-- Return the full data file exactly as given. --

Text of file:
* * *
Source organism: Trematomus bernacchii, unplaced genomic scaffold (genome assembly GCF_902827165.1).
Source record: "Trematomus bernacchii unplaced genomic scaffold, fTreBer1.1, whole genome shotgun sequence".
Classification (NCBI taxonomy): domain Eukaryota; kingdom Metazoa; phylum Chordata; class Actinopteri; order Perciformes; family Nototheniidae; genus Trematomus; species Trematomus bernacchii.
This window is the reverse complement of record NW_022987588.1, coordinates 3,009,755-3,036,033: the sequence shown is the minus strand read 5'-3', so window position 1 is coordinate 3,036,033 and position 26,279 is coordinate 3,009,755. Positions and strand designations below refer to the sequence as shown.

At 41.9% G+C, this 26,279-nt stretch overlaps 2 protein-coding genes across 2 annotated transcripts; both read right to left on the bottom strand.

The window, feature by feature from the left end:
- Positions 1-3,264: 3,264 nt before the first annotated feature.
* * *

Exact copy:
Source organism: Trematomus bernacchii, unplaced genomic scaffold (genome assembly GCF_902827165.1).
Source record: "Trematomus bernacchii unplaced genomic scaffold, fTreBer1.1, whole genome shotgun sequence".
Classification (NCBI taxonomy): domain Eukaryota; kingdom Metazoa; phylum Chordata; class Actinopteri; order Perciformes; family Nototheniidae; genus Trematomus; species Trematomus bernacchii.
This window is the reverse complement of record NW_022987588.1, coordinates 3,009,755-3,036,033: the sequence shown is the minus strand read 5'-3', so window position 1 is coordinate 3,036,033 and position 26,279 is coordinate 3,009,755. Positions and strand designations below refer to the sequence as shown.

At 41.9% G+C, this 26,279-nt stretch overlaps 2 protein-coding genes across 2 annotated transcripts; both read right to left on the bottom strand.

The window, feature by feature from the left end:
- Positions 1-3,264: 3,264 nt before the first annotated feature.